The scope of God’s plan is really beyond human understanding. That we should participate in such an awesome action adds new meaning to the idea of working with Jesus toward salvation and deliverance---not just for the suffering individuals we hear of so often, but also for the anguished nations and the belabored earth. The gospel includes the last phrase of Jesus’ first sermon, announcing the acceptable year of the Lord, otherwise known as Jubilee.

That’s how wonderful God is!


By Jim Jordal

“Unto whom much is given, will much be required…” Luke 12:48b

“ He who received the five talents came and brought another five talents, saying, 'Lord, you delivered to me five talents. Behold, I have gained another five talents besides them.' "His lord said to him, 'Well done, good and faithful servant. You have been faithful over a few things; I will set you over many things. Enter into the joy of your lord.' “     Matt. 25:20-21 WEB

Darrell Royal, the great Texas football coach of the 1960s and 70s was noted, not just for his powerful teams, but for his philosophy of coaching and of life. His life and personal philosophy stood out even among the legendary players and coaches of his era. His loyalty to the state of Texas and the University of Texas will be long-remembered among his players and fellow coaches.

Each year his scouts and assistant coaches would gather hopeful players from around the nation, and when they arrived on campus, Coach Royal would call them individually into his office and say: “Son, they tell me yuh got potential. Well, potential don’t mean nuthin’ to me except that yuh ain’t done it yet. Now get out there on the field and do it!”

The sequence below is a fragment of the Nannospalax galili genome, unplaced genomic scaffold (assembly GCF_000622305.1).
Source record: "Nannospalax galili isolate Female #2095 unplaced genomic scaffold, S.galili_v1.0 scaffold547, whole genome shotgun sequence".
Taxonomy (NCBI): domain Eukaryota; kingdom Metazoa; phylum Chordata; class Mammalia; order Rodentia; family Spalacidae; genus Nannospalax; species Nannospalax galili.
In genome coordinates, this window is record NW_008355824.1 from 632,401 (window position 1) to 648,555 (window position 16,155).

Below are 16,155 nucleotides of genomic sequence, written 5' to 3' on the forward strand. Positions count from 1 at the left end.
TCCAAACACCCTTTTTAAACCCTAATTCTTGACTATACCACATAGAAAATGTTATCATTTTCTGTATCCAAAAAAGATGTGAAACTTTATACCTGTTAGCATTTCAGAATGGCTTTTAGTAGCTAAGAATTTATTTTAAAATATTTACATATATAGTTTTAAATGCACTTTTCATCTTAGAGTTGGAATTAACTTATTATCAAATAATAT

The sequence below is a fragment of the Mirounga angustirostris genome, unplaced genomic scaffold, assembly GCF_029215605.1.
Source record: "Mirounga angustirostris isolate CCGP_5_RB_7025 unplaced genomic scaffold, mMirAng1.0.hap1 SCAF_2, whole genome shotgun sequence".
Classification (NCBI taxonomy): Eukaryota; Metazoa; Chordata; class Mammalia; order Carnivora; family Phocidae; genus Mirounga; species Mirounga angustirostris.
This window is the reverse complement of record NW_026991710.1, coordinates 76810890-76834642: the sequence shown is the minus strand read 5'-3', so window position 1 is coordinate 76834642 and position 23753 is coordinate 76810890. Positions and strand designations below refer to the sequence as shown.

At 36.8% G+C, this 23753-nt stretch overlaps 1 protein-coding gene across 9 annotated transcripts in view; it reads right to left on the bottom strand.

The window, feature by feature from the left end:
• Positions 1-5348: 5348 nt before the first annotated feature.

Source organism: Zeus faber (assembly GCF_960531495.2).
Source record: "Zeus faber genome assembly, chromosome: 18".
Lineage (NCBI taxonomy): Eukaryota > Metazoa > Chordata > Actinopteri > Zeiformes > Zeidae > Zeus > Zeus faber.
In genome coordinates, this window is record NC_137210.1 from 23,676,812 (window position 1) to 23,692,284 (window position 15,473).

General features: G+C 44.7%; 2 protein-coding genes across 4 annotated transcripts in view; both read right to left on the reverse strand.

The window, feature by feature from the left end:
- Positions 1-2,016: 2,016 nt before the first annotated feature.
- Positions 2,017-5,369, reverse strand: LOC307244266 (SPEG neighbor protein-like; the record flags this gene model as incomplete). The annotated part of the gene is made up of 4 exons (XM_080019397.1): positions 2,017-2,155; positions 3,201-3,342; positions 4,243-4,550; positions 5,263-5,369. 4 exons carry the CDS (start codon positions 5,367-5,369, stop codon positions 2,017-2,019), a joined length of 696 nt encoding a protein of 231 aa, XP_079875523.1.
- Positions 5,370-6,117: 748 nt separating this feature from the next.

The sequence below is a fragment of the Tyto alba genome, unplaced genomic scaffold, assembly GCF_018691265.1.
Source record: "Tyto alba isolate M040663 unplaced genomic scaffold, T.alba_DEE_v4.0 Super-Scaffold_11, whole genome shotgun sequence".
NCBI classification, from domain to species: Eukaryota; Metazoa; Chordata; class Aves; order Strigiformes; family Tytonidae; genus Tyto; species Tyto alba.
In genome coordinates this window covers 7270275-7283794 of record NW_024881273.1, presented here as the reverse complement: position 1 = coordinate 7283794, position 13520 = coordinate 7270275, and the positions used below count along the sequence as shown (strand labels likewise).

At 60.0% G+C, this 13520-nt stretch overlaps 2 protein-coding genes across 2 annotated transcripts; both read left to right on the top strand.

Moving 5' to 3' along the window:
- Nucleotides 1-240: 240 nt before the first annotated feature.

Now I’m not a great student of football, but after a long career as school teacher I think I know a bit about some factors that lead to success in any field. They don’t always guarantee success, but they make it more likely. Among many factors or abilities leading to success, expectation stands as being vital to success. Potential leaders soon find out that if they don’t expect anything from players, students, or workers, they won’t get anything. Participants in any game or task rise toward expectation and fall toward mediocrity under its absence.

Christians, like talented football players, have great potential, but unfortunately, for various reasons some of it never gets used. Our potential lies in the power of God revealed and applied by spiritual leaders having exceptional wisdom, huge expectations for “what could be,” and righteous foresight coupled with an ability to nurture meaningful relationships.

History records many great leaders who succeeded in building institutions and groups of highly respected people. Much depends upon the performance expectations of leaders who can set examples, provide support for team members, judiciously apply discipline, and succeed in building that “one for all and all for one” attitude.

Yet today we miss much of that wisdom in our society. Politicians, who formerly worked only for their constituents and their nation, now seem to exist only to raise sufficient money for reelection. Money is now king of the commercial side of the nation, while fame-seeking and constantly falling moral standards define our entertainment. The citizens able or willing to consider this moral quagmire often tend to turn away from involvement in disgust over the chaos now impersonating good government or leadership.